Originally from the coast of Europe, green crabs arrived on New England’s coast in the 1800s as freeloading cargo in the ballast of ships. Over the decades, green crab populations have exploded. Climate change plays a role with milder winters killing less of these crabs.
One Green Crab is able to eat up to 40 steamers a day. Clammers hold green crabs responsible for the decline in soft shell clams. These crabs mow down eelgrass and destroy habitats. Green Crabs not only are pushing out local blue and rock crabs, but also lobsters over food and territory — even eating lobster spawn. With an ability for one crab to lay over 185,000 eggs per year, green crabs are an issue that won’t be going away any time soon.
GreenCrab.org is taking this green crab issue head-on and serving up delicious solutions. To find out how to prepare these crustaceans, they traveled to Venice, Italy, where these crabs have been a delicacy for generations. An old Venetian trick is to hold the crabs up to light and to look for marks that indicate imminent molting. These crabs are then separated into individual containers where they molt. It is these soft shell green crabs that draw people from all over world to Venice.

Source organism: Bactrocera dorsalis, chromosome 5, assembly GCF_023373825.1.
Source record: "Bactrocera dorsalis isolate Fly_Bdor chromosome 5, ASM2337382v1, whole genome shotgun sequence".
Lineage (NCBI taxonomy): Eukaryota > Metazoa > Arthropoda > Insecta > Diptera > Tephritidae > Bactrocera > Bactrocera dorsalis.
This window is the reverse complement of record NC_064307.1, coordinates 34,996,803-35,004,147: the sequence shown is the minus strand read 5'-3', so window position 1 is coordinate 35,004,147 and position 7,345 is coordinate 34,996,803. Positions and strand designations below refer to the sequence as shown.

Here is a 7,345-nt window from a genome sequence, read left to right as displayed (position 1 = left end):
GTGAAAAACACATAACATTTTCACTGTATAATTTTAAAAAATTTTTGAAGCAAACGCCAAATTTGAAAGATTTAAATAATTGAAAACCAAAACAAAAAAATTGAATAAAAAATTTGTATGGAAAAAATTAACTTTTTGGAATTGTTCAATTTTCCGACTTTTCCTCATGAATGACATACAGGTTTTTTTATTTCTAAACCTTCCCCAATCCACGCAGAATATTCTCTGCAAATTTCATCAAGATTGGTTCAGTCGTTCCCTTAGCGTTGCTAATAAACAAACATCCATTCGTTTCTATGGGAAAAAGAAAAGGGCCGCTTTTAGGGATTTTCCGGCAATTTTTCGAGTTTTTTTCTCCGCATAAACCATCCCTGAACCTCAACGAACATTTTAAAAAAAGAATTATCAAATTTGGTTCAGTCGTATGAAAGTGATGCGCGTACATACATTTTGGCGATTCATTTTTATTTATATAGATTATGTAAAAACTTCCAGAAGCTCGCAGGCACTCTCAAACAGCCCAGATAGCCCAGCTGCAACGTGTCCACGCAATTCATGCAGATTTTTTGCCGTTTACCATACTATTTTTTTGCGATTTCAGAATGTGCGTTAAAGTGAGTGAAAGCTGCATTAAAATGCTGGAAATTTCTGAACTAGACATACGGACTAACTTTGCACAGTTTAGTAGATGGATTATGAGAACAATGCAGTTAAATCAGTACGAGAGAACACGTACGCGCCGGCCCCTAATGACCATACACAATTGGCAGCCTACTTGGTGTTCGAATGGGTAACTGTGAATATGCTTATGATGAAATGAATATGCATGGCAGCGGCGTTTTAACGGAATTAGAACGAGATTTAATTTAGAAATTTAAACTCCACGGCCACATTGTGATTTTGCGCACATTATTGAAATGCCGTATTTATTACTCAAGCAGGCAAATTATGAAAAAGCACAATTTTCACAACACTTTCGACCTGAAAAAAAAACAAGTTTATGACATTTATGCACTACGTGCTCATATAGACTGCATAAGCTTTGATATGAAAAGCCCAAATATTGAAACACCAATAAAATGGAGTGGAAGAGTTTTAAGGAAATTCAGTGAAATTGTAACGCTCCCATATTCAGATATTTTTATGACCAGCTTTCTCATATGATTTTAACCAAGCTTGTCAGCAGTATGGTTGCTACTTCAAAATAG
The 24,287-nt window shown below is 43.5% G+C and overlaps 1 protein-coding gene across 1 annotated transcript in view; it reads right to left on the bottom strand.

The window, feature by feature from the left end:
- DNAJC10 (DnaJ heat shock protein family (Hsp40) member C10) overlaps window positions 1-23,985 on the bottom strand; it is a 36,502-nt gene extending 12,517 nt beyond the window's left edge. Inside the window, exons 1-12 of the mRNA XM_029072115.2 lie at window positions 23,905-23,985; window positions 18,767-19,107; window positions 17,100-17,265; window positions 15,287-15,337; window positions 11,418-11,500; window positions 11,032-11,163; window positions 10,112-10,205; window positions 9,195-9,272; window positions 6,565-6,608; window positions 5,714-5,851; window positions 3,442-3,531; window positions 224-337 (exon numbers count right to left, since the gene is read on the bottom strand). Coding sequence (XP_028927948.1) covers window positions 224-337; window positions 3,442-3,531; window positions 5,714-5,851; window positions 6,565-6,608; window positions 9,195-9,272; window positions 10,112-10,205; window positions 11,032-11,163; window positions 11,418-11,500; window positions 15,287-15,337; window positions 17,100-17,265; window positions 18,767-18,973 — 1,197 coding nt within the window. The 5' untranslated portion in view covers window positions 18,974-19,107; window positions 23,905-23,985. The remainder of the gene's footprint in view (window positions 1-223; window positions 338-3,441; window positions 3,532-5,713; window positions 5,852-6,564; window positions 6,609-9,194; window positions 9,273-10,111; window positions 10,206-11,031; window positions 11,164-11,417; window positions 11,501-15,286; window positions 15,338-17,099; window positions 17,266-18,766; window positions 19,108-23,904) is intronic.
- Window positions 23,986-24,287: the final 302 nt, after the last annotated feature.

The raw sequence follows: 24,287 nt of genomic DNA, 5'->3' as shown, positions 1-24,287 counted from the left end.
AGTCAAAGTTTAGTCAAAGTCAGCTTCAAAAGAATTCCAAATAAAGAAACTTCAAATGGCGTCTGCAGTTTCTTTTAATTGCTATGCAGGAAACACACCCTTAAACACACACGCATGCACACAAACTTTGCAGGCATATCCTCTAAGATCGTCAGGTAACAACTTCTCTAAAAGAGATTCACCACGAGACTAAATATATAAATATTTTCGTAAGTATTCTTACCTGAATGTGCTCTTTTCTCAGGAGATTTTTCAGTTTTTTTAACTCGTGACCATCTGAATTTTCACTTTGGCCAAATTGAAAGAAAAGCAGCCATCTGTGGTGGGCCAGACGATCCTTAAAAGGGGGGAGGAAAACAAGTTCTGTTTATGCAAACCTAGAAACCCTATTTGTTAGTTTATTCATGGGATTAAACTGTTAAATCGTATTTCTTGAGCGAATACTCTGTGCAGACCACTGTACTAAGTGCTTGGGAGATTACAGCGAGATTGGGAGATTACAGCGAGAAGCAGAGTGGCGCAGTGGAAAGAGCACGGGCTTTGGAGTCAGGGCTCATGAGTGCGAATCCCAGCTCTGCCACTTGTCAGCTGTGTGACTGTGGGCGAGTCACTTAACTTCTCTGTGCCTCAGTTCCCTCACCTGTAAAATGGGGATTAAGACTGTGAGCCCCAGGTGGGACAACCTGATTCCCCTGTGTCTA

One of GreenCrab.org’s goals is to bring this culinary industry home and increase the demand for green crabs in the US. Mary Park is the co-author of The Green Crab Cookbook, recommended by the New York Times. Recipes in this book explore the vast potential for cooking with these ecologically destructive critters. In addition to Italian style soft shell, crab stock, popcorn crabs, green crab caviar, and Vietnamese crab are among the many tasty recipes available in this cookbook.
With green crabs bursting out of tidepools and subtidal areas, it is easy to put green crabs (dinner!) in a pail. To save the ocean from this invasive species, Mary says “if you can’t beat em, eat em.”
To find out more, check out this short film called “Recipe for Disaster: Green Crabs in the Great Marsh.”
Click here for the audio file to listen to Green Crabs, New England’s Invasive Critters or Culinary Delight?